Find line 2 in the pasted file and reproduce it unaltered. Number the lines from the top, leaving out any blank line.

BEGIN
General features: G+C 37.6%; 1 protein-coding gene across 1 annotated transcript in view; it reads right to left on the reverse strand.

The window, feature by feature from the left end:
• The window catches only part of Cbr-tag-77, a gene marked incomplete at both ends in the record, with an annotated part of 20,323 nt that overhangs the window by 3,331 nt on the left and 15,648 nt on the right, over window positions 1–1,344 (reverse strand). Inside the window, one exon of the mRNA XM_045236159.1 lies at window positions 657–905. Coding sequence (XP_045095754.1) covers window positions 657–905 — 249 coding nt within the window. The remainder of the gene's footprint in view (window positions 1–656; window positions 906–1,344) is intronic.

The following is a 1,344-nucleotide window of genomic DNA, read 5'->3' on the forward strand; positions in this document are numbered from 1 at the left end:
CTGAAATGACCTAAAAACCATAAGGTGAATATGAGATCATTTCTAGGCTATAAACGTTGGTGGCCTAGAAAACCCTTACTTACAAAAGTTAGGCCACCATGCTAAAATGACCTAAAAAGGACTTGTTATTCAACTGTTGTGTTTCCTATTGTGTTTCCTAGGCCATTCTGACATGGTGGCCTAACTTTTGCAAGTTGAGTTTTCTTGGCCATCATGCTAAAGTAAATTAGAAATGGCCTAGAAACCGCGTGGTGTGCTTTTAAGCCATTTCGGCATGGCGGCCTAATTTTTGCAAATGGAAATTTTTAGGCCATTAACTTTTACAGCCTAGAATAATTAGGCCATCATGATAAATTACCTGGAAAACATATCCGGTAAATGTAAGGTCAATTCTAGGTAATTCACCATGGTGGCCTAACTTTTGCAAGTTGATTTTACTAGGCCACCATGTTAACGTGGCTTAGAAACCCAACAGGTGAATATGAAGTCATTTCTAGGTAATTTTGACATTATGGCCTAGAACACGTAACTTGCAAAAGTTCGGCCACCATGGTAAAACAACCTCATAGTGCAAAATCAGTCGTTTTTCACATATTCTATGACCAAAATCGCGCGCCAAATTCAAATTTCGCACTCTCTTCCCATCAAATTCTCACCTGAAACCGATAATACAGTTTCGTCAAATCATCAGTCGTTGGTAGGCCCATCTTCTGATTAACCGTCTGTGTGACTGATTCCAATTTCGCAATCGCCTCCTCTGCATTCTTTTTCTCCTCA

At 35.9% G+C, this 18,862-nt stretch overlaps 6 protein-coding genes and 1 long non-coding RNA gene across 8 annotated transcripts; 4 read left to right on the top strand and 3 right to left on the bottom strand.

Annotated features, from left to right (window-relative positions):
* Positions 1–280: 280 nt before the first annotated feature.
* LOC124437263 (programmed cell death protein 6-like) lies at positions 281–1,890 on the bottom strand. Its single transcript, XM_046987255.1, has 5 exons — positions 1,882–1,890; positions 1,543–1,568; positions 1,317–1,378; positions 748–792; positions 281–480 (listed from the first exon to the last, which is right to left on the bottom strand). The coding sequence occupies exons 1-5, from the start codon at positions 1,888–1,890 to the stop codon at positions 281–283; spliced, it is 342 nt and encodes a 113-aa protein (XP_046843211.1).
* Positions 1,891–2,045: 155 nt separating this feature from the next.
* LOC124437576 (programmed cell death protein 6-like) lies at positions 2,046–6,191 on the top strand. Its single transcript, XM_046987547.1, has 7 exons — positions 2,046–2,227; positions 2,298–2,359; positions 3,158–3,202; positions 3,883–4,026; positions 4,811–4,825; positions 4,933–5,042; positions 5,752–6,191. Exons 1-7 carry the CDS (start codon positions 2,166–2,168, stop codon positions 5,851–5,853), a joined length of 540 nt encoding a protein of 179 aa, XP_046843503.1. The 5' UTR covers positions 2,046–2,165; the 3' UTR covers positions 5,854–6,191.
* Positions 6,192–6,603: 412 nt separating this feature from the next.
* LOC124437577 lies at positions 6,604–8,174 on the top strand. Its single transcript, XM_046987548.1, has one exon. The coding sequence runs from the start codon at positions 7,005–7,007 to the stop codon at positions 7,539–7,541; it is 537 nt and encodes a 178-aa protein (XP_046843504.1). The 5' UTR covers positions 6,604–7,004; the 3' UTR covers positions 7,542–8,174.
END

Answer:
The window, feature by feature from the left end: